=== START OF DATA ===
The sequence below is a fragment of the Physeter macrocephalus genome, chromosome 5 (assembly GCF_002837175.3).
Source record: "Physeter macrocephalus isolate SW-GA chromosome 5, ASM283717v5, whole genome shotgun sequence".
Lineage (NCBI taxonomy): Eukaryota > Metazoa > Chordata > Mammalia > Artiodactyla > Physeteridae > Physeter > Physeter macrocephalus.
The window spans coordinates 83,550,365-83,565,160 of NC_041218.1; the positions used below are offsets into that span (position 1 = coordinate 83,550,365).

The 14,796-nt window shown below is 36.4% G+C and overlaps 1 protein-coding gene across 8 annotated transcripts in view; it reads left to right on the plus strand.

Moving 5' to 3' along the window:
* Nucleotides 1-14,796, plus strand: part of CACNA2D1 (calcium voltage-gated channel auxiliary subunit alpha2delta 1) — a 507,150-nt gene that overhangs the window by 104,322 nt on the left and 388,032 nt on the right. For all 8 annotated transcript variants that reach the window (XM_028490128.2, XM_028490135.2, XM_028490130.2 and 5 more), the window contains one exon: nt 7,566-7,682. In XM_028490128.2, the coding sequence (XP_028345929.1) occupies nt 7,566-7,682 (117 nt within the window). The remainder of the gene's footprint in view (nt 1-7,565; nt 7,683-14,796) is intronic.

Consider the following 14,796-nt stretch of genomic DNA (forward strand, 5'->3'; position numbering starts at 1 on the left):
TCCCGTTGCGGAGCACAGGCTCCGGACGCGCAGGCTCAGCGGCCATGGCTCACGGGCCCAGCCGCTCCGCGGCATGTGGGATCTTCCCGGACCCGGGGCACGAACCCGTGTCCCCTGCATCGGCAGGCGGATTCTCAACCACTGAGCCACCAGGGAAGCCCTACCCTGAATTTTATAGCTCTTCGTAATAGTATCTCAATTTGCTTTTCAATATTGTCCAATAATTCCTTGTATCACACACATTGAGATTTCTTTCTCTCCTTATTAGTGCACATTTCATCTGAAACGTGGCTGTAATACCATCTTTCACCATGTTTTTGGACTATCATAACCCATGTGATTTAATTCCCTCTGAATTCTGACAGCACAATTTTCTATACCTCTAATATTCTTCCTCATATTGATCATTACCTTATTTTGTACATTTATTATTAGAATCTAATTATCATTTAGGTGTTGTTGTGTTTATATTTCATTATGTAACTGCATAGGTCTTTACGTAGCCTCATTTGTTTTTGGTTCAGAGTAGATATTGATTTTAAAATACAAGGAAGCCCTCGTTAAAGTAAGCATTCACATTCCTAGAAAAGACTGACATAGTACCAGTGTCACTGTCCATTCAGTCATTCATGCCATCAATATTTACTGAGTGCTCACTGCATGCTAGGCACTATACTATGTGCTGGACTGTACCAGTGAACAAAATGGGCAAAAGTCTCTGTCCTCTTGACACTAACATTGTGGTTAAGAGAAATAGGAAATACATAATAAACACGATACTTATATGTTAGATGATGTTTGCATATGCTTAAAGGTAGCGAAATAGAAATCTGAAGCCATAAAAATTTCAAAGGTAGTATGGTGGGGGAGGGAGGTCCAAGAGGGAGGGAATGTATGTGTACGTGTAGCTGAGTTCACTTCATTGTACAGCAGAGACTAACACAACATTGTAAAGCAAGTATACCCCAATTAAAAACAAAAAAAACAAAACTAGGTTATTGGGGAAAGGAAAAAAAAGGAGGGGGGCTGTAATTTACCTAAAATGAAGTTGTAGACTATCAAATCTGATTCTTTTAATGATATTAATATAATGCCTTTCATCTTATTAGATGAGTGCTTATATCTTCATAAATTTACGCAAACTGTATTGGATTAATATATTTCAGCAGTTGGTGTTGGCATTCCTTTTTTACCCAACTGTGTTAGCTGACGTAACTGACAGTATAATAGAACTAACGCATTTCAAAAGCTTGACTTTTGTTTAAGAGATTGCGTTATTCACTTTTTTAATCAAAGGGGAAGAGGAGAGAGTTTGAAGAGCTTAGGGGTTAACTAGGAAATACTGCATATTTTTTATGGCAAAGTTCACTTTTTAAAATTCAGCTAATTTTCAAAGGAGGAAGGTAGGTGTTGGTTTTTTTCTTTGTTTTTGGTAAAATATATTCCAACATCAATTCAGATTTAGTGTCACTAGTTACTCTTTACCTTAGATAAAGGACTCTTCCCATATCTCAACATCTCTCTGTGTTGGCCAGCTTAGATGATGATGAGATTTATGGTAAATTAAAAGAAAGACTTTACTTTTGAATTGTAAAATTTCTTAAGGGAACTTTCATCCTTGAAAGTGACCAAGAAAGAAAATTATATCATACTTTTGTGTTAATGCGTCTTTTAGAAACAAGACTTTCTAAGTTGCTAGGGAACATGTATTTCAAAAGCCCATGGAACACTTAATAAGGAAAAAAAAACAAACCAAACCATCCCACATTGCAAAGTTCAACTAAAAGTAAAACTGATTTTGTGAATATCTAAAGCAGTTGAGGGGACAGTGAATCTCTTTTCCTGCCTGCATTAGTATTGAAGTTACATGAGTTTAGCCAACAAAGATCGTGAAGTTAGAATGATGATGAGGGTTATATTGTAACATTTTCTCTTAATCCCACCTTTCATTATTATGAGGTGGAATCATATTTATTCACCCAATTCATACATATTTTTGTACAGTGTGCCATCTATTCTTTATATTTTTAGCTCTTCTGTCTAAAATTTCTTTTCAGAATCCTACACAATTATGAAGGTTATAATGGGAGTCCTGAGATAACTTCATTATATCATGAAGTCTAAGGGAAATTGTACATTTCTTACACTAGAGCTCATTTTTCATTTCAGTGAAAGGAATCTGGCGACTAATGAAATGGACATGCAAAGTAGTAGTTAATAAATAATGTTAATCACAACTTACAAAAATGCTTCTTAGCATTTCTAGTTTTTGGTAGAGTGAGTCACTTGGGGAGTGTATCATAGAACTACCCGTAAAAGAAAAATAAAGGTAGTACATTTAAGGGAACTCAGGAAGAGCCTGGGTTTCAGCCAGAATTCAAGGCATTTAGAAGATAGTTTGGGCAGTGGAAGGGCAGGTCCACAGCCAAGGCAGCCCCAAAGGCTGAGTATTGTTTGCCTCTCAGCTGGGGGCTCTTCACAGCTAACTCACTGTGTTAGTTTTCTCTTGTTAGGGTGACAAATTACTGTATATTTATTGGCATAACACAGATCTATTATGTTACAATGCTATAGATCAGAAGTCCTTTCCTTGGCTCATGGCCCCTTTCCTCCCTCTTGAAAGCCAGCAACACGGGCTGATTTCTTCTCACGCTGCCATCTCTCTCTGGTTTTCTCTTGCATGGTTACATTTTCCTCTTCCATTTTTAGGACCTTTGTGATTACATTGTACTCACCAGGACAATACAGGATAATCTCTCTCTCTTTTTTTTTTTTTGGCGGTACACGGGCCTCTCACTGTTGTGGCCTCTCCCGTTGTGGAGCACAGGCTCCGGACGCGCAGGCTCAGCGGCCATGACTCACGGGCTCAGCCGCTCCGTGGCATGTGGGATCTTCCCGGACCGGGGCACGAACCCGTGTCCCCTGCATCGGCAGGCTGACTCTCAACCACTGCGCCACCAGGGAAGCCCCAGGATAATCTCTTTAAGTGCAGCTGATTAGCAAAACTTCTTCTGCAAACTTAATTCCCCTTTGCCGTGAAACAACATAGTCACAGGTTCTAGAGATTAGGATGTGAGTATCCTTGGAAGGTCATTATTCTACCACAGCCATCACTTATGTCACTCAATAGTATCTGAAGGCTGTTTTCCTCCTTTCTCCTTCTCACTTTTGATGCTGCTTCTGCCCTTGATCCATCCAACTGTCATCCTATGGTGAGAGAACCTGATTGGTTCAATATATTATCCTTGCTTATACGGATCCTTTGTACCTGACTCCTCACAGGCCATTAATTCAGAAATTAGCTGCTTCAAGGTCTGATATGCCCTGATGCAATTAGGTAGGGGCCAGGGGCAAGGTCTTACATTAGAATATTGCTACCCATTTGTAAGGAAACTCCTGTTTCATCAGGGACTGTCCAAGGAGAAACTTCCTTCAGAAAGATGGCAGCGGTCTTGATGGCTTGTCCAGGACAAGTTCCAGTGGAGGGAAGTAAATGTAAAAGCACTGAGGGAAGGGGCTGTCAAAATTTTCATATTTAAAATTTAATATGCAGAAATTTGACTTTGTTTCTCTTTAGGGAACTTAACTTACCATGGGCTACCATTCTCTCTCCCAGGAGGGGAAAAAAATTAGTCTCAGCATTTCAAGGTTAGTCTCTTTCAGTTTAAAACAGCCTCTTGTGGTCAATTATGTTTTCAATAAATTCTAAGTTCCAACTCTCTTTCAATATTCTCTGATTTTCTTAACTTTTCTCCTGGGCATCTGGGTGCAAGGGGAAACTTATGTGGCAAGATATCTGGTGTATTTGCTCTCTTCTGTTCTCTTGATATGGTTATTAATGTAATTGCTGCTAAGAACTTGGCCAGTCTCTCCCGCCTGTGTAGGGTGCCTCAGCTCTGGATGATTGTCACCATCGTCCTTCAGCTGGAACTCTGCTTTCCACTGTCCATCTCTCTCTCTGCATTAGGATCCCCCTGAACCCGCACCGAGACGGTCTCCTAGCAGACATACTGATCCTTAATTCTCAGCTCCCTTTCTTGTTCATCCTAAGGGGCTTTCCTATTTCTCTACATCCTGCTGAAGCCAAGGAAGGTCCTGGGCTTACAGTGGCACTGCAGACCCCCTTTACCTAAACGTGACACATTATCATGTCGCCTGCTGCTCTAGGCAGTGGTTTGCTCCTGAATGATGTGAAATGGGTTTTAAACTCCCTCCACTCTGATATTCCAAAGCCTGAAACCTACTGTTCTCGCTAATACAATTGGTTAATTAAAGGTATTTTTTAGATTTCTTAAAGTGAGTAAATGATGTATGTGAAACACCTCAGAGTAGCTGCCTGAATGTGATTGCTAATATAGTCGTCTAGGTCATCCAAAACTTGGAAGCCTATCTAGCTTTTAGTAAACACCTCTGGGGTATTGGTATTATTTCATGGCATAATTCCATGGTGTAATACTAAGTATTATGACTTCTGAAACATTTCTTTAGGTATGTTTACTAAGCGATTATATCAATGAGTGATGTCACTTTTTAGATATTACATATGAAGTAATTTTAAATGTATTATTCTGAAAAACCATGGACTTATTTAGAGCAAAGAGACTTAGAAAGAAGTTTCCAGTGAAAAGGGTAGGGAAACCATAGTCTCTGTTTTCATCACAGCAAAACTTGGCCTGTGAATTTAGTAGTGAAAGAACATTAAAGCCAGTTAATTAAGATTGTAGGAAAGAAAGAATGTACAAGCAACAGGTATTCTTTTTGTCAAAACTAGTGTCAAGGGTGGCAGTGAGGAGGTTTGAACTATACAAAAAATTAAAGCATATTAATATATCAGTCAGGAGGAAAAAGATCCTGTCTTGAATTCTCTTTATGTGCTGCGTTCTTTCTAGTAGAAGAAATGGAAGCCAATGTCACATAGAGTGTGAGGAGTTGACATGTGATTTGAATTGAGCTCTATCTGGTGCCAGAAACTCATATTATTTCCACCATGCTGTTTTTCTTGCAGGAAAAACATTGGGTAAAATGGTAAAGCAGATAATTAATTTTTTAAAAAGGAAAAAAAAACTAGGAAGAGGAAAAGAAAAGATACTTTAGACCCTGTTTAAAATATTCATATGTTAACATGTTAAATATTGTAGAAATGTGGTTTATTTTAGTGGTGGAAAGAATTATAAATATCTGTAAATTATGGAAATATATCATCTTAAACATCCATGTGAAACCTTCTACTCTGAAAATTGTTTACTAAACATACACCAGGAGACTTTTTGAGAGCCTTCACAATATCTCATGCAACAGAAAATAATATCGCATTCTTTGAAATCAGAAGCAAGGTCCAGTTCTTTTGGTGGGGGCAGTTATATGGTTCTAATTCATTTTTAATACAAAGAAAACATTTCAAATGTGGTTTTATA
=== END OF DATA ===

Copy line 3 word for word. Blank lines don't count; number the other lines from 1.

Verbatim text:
Lineage (NCBI taxonomy): Eukaryota > Metazoa > Chordata > Mammalia > Artiodactyla > Physeteridae > Physeter > Physeter macrocephalus.